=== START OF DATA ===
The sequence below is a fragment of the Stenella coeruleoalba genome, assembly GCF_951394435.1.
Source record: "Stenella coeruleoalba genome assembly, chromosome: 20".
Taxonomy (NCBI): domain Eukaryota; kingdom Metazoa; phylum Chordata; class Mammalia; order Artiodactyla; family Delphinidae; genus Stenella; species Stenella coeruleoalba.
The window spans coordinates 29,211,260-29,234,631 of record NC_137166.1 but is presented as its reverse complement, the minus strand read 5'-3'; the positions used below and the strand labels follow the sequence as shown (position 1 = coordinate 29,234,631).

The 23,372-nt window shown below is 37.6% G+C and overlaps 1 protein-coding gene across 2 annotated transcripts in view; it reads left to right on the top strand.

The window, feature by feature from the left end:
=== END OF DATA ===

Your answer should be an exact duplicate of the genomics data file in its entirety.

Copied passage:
The sequence below is a fragment of the Stenella coeruleoalba genome, assembly GCF_951394435.1.
Source record: "Stenella coeruleoalba genome assembly, chromosome: 20".
Taxonomy (NCBI): domain Eukaryota; kingdom Metazoa; phylum Chordata; class Mammalia; order Artiodactyla; family Delphinidae; genus Stenella; species Stenella coeruleoalba.
The window spans coordinates 29,211,260-29,234,631 of record NC_137166.1 but is presented as its reverse complement, the minus strand read 5'-3'; the positions used below and the strand labels follow the sequence as shown (position 1 = coordinate 29,234,631).

The 23,372-nt window shown below is 37.6% G+C and overlaps 1 protein-coding gene across 2 annotated transcripts in view; it reads left to right on the top strand.

The window, feature by feature from the left end: